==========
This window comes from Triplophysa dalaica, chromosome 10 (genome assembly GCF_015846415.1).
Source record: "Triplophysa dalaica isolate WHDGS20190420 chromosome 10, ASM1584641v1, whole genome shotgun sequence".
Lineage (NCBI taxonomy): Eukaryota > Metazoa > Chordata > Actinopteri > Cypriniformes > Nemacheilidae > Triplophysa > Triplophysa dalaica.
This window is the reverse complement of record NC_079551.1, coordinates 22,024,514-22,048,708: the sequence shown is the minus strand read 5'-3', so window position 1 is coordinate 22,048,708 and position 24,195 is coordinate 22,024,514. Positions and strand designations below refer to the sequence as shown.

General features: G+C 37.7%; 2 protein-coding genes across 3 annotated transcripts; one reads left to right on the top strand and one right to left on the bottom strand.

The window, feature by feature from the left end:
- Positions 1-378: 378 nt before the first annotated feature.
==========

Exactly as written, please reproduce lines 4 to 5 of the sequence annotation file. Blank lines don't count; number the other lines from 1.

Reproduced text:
This window is the reverse complement of record NC_079551.1, coordinates 22,024,514-22,048,708: the sequence shown is the minus strand read 5'-3', so window position 1 is coordinate 22,048,708 and position 24,195 is coordinate 22,024,514. Positions and strand designations below refer to the sequence as shown.

General features: G+C 37.7%; 2 protein-coding genes across 3 annotated transcripts; one reads left to right on the top strand and one right to left on the bottom strand.